Mr. KuNziG. How about Ed Freeman, F-r-e-e-m-a-n ? 

Mr, Lucas. I met him. 

Mr. KuNziG. Did you know him as a member of Ralph Neafus? 

Mr. Lucas. No. 

Mr. KuNziG. Jerry Green, G-r-e-e-n ; I believe it was Jerome Green ? 

Mr, Lucas. I don't know. 

Mr. KuNziG. You don't know him ? 

Mr. Lucas. I may have met him but I don't recall him. 

Mr. KuNziG. Mildred Faderbush, F-a-d-e-r-b-u-s-h? 

Mr. Lucas. I think I met her, but I don't know anything about her. 

Mr. KuNziG. Mazie Gusakoff ? 

Mr. Lucas. No. 

Mr. KuNziG. G-u-s-a-k-o-f-f. 

Mr. Lucas. No. 

Mr. KuNziG. Robert H. Silk ; did you know him ? 

Mr. Lucas. Yes, I met him. 

Mr. KuNziG. A young law student. Did you know Robert H. Silk 
as a member of any of the Communist groups ? 

Mr. Lucas. No, no. 

Mr. KuNziG. Leon Brown; did you know him? 

Mr. Lucas. Yes. 

Mr. KuNziG. Did you know him as a member of Ralph Neafus? 

Mr. Lucas. I think so. 

Mr. KuNziG. Now, I don't know whether we had completed the 
resume of your education. So the record may be clear, would you 
complete your education for us to the present, formal education '? 

Mr. Lucas. Well, after getting a bachelor's degree from the Uni- 
versity of Michigan in 1950, I attended the University of Wisconsin 
for a year. 

Mr. Clardy. What school ? 

Mr. Lucas. University of Wisconsin. 

Mr. Clardy. Wisconsin ? 

Mr. Lucas. Yes. 

Mr. Clardy. What was your degree from the U. of M. ? 

Mr. Lucas. Bachelor of arts. 

Mr. KuNziG. What did you Study at the University of Wisconsin t 

Mr. Lucas. Sociology and anthropology. 

Mr. KuNziG. Did you get a degree there ? 

Mr. Lucas. No, I did not. 

Mr. KuNziG. Is that the conclusion of your education ? 

Mr. Lucas. No; I attended the New School of Social Research in 
New York City. 

Mr. KuNziG. Were you a student at the New School ? 

Mr. Lucas. Yes. 

Mr. KuNziG. Wliat subjects did you study at the New School ? 

Mr. Lucas. Various subjects ; mostly theology. 

Mr. Clardy. What year was that ? 

Mr. Lucas. 1952-53. 

Mr. Clardy. And is it your testimony that at that time you were 
not in any way affiliated with the Communist Party or the Communist 
movement ? 

Mr. Lucas. That is correct, and I would like to clear up again a 
mistaken impression, that the New School for Social Research is not 



5834 COMIMUNIST METHODS OF INFILTRATION (EDUCATION) 

identical with the Jefferson School ^vh)(•ll is connected with the Com- 
munist Party. That confusion has appeared many times. 

The New School lias been quite active, even to jj^oins to the extent 
of covering up a mural in its cafeteria which had a picture of Lenin 
and Trotsky on them so that students would not be required to look 
at the picture during their meals because it spoils the impression of 
rhe mural. 

Mr. Ki xziG. Now, to go back to your education ; your studying at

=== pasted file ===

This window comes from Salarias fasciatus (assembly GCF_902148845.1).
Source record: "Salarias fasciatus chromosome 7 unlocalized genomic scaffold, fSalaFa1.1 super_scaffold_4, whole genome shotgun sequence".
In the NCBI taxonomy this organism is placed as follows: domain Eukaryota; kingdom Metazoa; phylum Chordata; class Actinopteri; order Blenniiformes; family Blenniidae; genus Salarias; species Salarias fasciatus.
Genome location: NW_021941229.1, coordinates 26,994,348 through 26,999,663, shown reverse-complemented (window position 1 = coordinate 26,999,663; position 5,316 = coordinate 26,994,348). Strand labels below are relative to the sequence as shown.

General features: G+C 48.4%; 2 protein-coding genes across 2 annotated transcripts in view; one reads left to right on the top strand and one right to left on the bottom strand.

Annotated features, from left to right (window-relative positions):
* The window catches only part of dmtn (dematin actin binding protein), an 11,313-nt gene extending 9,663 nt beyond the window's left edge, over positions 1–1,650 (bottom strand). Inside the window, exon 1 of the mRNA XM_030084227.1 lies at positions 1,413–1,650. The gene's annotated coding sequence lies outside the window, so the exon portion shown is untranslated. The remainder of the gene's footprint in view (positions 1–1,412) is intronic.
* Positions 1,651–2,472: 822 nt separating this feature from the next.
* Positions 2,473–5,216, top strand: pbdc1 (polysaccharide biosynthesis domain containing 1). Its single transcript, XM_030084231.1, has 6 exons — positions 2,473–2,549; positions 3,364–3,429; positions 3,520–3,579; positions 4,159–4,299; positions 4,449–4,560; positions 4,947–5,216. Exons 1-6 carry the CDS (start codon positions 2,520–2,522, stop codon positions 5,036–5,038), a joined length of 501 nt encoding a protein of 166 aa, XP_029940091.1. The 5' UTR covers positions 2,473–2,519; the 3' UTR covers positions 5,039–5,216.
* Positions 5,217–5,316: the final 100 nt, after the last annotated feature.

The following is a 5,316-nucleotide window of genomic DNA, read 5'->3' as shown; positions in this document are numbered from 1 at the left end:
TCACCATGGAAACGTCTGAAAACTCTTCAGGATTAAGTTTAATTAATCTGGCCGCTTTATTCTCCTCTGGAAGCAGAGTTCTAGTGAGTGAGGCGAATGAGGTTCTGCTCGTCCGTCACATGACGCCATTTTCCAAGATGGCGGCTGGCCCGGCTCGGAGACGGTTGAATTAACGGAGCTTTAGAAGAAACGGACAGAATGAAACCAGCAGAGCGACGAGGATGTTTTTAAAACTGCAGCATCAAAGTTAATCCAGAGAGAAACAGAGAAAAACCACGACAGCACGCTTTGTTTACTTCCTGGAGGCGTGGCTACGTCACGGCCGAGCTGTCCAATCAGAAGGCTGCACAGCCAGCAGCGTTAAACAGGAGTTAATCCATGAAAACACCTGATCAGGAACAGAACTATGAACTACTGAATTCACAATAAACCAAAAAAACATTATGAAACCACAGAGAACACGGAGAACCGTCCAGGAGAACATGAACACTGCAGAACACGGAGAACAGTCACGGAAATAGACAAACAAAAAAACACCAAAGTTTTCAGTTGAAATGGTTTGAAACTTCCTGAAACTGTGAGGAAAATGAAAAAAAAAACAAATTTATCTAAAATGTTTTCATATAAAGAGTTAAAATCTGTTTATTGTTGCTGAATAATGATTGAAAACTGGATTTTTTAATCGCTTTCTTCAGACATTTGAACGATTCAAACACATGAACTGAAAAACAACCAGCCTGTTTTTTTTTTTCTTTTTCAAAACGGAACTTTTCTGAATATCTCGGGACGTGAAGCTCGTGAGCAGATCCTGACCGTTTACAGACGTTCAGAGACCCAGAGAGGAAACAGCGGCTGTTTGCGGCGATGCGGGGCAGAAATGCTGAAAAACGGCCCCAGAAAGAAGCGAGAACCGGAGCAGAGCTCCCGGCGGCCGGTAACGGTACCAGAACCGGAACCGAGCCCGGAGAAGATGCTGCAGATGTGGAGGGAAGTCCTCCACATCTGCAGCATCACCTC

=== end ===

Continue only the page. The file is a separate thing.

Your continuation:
tJie New School, is that the end of your formal education ? 

Mr. Lucas. Well, I attended two courses at Columbia University. 

Mr. KuNZiG. Dayti me or nighttime courses ? 

Mr. Lucas. Nighttime courses. 

Mr. KuNziG. Have you had employment since you left Michigan? 

Mr. Lucas. Yes, I have. 

Mr. Kuxzk;. What type of employment have you had ? Just bring 
it from the beginning up to the present. 

Mr. Lucas. Well, I have had a few odd jobs here and there in Wis- 
consin, and I spent some time in Minneapolis, a few weeks. 

Mr. KuNziG. Doing what kind of work in these jobs ? 

Mr. Lucas. I worked in the office of a boiler factory ; and in New 
York I have been employed in bookstores. 

Mr. KuNziG. In bookstores ? 

Mr. Lucas. Yes, since I have lived in New York. I have been in 
New York since the fall of 1951. 

Mr. KuNziG. What bookstore are vou working in now ? 

Mr. Lucas. Columbia Univei*sity Bookstore. 

Mr. KuNziG. Columbia University Bookstore? 

Mr. Lucas. Yes. 

Mr. KuNziG. Is that part of Columbia University? 

Mr. Lucas. Yes, it is. 

Mr. KuNziG. Are you an employee, then, of Columbia University? 

Mr. Lucas, Yes, sir. 

Mr. KuNziG. You receive your check or pay from Columbia Uni- 
versity ? 

Mr. Lucas. Yes, I do. 

Mr. KuNziG. Mr. Chairman, I have' no further questions. 

Mr. Velde. Mr. Clardy ? 

Mr. Clardy. No questions. 

Mr. Velde. I have no questions, either, Mr. Lucas, but may I say 
this : 

You were a little bit worried about testifying about some of your 
buddies or your friends in the Communist Party. We have noted 
throughout our hearings all over the country during the last several 
years that there are other witnesses who likewise feel this way about 
testifying about their friends. 

It is interesting to note in your particular case that the reasons for